Stores Try Finding Ways to Encourage Customers to Spend Change Amid Coin Shortage

As the U.S. Mint gets production of coins ramped up, some retailers are offering incentives or programs for shoppers' spare change

NBC Universal, Inc.

Got any spare change? The government wants people to start using it again.

The U.S. Mint has put out the plea for everyone to use their saved up coins, after the supply of pennies, nickels, dimes and quarters was disrupted due to COVID-19.

The manager of Newport Market in Mount Kisco noticed the issue when she tried to get coins from her bank three weeks ago.

"All of a sudden, I went for $500 in quarters, and they told me they could only give us $20 in quarters," said Arpita Patel.

While the U.S. Mint says there are enough coins being made, the problem is that retailers usually circulate that change. But with stores closed during the pandemic (and some that are open are card-only for the time being), the money isn't being moved around nearly enough.

"We ask that the American public start spending their coins, depositing them, or exchanging them for currency at financial institutions or taking them to a coin redemption kiosk," the department said in a statement.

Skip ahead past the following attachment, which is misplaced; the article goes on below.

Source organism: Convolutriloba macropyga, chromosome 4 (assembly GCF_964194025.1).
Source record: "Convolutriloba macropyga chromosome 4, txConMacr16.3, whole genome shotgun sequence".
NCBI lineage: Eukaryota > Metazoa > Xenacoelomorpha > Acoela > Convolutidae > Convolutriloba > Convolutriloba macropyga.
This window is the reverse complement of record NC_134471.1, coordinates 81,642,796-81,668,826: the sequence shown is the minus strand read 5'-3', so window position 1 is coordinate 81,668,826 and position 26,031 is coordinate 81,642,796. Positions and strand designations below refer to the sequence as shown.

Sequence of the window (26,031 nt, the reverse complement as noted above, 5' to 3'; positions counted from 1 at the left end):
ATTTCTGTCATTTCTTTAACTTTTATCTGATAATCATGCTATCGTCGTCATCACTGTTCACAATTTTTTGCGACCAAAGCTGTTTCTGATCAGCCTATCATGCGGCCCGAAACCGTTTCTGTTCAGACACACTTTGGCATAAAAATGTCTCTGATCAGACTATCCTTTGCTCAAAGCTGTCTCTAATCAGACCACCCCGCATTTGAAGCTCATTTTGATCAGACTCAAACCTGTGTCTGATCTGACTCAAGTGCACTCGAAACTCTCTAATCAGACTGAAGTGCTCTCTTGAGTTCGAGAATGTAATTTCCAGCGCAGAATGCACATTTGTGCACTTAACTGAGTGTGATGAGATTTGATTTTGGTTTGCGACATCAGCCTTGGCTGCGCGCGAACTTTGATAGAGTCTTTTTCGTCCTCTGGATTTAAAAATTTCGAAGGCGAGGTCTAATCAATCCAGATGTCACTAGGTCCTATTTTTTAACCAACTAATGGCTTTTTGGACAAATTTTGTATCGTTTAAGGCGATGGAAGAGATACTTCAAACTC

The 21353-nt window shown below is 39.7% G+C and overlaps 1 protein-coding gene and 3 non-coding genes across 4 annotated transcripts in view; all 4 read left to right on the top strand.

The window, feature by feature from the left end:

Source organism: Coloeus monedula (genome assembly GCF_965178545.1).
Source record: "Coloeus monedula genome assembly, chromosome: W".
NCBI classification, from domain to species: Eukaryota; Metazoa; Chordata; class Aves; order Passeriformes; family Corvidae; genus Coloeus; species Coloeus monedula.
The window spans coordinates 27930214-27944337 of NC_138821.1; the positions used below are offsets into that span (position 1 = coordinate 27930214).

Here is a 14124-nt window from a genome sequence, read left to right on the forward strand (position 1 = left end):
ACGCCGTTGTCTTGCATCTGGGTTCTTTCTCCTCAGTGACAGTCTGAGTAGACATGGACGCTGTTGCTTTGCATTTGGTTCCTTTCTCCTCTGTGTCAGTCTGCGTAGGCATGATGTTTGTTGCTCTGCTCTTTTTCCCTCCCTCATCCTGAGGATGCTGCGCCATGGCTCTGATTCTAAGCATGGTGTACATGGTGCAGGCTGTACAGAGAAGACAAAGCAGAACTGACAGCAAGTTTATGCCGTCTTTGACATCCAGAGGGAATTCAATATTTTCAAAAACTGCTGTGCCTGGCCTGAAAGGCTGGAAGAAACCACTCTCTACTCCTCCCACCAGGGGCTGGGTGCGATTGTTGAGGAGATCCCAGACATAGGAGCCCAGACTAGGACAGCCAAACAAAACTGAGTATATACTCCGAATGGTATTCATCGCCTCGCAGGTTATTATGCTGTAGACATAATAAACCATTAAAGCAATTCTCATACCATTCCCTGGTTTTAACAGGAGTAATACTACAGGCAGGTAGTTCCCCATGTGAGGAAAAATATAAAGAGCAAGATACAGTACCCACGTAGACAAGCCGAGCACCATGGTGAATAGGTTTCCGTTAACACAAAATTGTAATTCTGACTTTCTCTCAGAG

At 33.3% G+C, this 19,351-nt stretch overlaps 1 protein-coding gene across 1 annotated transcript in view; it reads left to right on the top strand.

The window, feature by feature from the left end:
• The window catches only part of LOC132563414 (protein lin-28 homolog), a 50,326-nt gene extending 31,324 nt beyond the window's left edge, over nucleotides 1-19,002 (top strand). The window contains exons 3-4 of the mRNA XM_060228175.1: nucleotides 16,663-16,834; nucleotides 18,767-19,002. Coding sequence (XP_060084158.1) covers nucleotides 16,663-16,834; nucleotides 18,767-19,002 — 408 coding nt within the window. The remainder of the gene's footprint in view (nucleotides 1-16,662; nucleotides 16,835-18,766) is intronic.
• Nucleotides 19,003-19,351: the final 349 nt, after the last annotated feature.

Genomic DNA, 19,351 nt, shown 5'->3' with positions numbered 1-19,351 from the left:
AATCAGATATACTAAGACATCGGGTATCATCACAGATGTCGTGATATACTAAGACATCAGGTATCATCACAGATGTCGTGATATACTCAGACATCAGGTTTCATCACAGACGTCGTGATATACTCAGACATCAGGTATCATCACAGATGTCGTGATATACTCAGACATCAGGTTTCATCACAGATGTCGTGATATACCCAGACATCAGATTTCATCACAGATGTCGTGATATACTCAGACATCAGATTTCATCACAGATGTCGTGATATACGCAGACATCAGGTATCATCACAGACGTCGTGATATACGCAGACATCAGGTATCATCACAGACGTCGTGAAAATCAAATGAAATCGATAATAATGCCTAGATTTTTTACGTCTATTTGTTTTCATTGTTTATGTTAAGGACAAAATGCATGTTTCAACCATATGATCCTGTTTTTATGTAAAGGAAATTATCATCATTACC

There is now an increase in orders for newly minted coins, but the government is still looking for help moving the money that is already out there. Patel put up a sign in her store asking customers to use change for their purchases. So far, she said it's been working.

"They bring me coins from their house, which they saved in a jar or something," Patel said.

As the production of coins gets ramped up, some retailers are offering incentives for shoppers' spare change. Wawa is offering a free beverage for customers who bring in $5 of rolled coins, and a free hoagie for $50 in rolled coins.

Grocery store chains like Kroger are offering change owed to customers on loyalty cards. Both Kroger and Wawa have also offered to round purchases up to the nearest dollar, donating the difference to charity.

Patel said that for customers to her Newport Market who bring in extra change or ask her to keep it — and many have been eager to do their part to help with the coin shortage — she is considering handing out sheets of paper listing the amount as a credit to be used later.

"So next time they come in, instead of giving me 50 cents, they can give me that sheet back again," she said.

Contact Us